In various eukaryotic species, including Schizosaccharomyces pombe, worm, fruit fly, plants and human, dicer proteins of the RNase III family enzyme are responsible for producing siRNAs from long dsRNAs. Dicer proteins are also responsible for the production of intrinsic microRNAs (miRNAs) that have essential roles in gene regulation of multiple cellular processes7,8. Dicer proteins normally function under the aid or regulation of certain cofactor proteins, more of which are distinct dsRBD proteins, to efficiently produce siRNAs or miRNAs. In Drosophila, there are two dicer protein isoforms. Dcr-1 requires Loquacious-PA/PB (Loqs-PA/PB) to produce miRNAs from precursor-miRNAs (pre-miRNAs). Dcr-2 requires Loqs-PD to produce siRNAs from dsRNAs and another double-stranded RNA-binding domain (dsRBD) protein R2D2 to load siRNAs into Argonaute2 (Ago2)1.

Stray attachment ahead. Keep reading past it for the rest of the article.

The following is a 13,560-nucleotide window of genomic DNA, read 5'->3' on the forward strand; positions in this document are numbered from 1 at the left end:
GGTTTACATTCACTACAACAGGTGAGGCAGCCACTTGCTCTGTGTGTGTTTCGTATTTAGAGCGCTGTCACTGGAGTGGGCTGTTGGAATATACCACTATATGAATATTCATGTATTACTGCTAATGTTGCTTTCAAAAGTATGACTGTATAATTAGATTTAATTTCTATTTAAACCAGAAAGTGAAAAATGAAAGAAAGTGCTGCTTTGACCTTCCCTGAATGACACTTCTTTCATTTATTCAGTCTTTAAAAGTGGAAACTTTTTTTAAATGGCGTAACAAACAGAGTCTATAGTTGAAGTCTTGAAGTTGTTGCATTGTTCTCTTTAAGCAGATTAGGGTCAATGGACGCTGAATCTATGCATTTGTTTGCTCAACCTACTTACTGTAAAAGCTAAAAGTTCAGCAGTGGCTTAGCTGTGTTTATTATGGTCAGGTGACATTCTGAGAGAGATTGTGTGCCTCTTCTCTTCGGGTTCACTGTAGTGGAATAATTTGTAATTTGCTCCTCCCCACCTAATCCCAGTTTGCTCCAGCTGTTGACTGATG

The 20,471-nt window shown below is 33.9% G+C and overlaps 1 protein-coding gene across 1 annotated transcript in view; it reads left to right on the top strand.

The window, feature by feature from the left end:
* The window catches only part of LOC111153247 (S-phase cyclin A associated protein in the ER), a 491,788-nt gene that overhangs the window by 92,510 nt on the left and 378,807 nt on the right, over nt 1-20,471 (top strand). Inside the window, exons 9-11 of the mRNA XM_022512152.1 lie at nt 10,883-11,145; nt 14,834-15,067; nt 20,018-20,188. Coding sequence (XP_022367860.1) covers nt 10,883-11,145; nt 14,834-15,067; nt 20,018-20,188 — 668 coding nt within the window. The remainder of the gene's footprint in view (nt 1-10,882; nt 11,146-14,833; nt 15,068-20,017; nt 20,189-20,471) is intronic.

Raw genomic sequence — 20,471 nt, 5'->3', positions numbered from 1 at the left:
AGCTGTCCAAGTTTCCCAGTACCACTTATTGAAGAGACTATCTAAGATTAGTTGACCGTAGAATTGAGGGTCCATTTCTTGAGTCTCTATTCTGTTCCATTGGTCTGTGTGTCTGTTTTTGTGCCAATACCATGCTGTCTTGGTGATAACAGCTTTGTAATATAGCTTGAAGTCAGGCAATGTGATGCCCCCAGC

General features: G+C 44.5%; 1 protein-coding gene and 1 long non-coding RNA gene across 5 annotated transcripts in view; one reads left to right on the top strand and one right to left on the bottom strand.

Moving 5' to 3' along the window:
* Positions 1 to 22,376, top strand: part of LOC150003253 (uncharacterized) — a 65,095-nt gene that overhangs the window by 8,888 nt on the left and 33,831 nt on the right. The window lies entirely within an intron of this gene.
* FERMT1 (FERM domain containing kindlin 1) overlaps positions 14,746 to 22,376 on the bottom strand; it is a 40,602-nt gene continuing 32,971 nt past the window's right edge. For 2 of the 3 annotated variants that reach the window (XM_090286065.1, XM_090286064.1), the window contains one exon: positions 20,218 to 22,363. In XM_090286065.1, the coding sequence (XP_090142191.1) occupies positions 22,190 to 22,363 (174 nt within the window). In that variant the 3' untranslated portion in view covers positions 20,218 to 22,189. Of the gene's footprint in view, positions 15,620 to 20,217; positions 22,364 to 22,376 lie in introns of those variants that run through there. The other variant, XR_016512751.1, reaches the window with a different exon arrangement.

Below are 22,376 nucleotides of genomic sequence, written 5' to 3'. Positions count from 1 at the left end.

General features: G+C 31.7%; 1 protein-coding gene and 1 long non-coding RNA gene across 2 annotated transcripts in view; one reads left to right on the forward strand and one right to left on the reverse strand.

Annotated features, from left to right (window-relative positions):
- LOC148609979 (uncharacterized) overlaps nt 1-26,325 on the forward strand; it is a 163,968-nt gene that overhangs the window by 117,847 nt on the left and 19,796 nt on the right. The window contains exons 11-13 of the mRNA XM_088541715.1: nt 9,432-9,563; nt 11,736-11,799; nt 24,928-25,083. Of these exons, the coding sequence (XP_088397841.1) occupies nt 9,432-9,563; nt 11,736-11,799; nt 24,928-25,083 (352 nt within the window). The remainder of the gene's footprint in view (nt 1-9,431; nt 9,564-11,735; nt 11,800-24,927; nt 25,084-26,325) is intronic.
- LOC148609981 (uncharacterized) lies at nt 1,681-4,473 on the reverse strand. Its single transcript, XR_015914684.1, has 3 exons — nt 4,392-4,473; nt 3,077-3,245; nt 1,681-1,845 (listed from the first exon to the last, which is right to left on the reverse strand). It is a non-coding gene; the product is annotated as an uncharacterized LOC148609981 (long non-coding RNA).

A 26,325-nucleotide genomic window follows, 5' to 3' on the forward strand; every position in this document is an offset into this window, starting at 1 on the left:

Previous structural studies suggest that canonical dicer proteins usually contain three modules: the N-terminal bottom module, the C-terminal core module and the cap module in the middle of the protein sequence9,10. The core module comprises two RNase III domains—RNase IIIa and RNase IIIb, which are responsible for cleaving the duplex stem of dsRNAs—and has an additional one or two dsRBDs in the C-terminal region. The cap module can specifically recognize 3′-end two-nucleotide overhang and 5′-phosphate through the PAZ domain and the Platform domain, respectively. The bottom module comprises a RIG-I-like helicase domain and a dsRBD-like DUF283 domain. Although the RIG-I-like helicase domains are highly conserved in dicer proteins, only those that process long dsRNAs to produce consecutive siRNAs are ATP-dependent, such as Drosophila Dcr-2. By contrast, the human Dicer and Drosophila Dcr-1 proteins do not have ATP-hydrolysis activity in their helicase domains. Previous studies demonstrated that the helicase domain of Drosophila Dcr-2 is also required to discriminate between the dsRNA termini for specific cleavage11,12.